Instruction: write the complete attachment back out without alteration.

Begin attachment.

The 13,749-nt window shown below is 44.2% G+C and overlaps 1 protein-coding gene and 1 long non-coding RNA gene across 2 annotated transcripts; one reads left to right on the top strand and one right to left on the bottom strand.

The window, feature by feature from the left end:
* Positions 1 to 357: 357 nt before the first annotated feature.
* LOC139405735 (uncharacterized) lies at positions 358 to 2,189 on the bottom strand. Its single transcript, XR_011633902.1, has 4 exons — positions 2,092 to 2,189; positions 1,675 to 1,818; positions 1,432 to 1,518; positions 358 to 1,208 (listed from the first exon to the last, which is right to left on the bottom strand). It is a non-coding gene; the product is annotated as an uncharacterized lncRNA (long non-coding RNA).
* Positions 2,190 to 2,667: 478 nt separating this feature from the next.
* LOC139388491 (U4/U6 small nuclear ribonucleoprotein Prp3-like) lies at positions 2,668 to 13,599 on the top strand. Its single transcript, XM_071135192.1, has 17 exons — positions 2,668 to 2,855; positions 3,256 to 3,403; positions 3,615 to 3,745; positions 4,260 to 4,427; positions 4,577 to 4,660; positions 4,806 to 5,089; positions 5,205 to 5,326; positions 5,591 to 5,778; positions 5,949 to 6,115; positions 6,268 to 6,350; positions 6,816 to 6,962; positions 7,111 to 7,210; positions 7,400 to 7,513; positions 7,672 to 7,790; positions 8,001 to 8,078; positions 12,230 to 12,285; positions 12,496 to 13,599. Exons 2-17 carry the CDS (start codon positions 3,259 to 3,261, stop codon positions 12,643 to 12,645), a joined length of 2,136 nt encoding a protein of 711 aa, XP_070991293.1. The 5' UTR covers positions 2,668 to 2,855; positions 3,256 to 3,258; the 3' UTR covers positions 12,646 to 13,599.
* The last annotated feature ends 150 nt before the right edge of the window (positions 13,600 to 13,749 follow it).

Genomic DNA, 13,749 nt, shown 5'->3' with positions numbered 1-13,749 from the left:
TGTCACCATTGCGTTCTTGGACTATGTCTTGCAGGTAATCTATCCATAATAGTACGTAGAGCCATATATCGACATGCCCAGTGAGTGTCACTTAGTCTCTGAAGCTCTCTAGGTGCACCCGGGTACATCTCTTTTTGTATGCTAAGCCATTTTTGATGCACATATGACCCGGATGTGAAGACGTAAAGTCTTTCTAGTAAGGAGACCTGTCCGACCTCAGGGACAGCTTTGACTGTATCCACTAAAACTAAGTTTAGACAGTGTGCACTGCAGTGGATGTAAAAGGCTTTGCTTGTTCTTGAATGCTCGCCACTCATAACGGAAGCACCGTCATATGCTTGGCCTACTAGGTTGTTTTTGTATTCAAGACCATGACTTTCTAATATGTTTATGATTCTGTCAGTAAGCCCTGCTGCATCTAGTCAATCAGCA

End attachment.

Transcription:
The 13,749-nt window shown below is 44.2% G+C and overlaps 1 protein-coding gene and 1 long non-coding RNA gene across 2 annotated transcripts; one reads left to right on the top strand and one right to left on the bottom strand.

The window, feature by feature from the left end:
* Positions 1 to 357: 357 nt before the first annotated feature.
* LOC139405735 (uncharacterized) lies at positions 358 to 2,189 on the bottom strand. Its single transcript, XR_011633902.1, has 4 exons — positions 2,092 to 2,189; positions 1,675 to 1,818; positions 1,432 to 1,518; positions 358 to 1,208 (listed from the first exon to the last, which is right to left on the bottom strand). It is a non-coding gene; the product is annotated as an uncharacterized lncRNA (long non-coding RNA).
* Positions 2,190 to 2,667: 478 nt separating this feature from the next.
* LOC139388491 (U4/U6 small nuclear ribonucleoprotein Prp3-like) lies at positions 2,668 to 13,599 on the top strand. Its single transcript, XM_071135192.1, has 17 exons — positions 2,668 to 2,855; positions 3,256 to 3,403; positions 3,615 to 3,745; positions 4,260 to 4,427; positions 4,577 to 4,660; positions 4,806 to 5,089; positions 5,205 to 5,326; positions 5,591 to 5,778; positions 5,949 to 6,115; positions 6,268 to 6,350; positions 6,816 to 6,962; positions 7,111 to 7,210; positions 7,400 to 7,513; positions 7,672 to 7,790; positions 8,001 to 8,078; positions 12,230 to 12,285; positions 12,496 to 13,599. Exons 2-17 carry the CDS (start codon positions 3,259 to 3,261, stop codon positions 12,643 to 12,645), a joined length of 2,136 nt encoding a protein of 711 aa, XP_070991293.1. The 5' UTR covers positions 2,668 to 2,855; positions 3,256 to 3,258; the 3' UTR covers positions 12,646 to 13,599.
* The last annotated feature ends 150 nt before the right edge of the window (positions 13,600 to 13,749 follow it).

Genomic DNA, 13,749 nt, shown 5'->3' with positions numbered 1-13,749 from the left:
TGTCACCATTGCGTTCTTGGACTATGTCTTGCAGGTAATCTATCCATAATAGTACGTAGAGCCATATATCGACATGCCCAGTGAGTGTCACTTAGTCTCTGAAGCTCTCTAGGTGCACCCGGGTACATCTCTTTTTGTATGCTAAGCCATTTTTGATGCACATATGACCCGGATGTGAAGACGTAAAGTCTTTCTAGTAAGGAGACCTGTCCGACCTCAGGGACAGCTTTGACTGTATCCACTAAAACTAAGTTTAGACAGTGTGCACTGCAGTGGATGTAAAAGGCTTTGCTTGTTCTTGAATGCTCGCCACTCATAACGGAAGCACCGTCATATGCTTGGCCTACTAGGTTGTTTTTGTATTCAAGACCATGACTTTCTAATATGTTTATGATTCTGTCAGTAAGCCCTGCTGCATCTAGTCAATCAGCA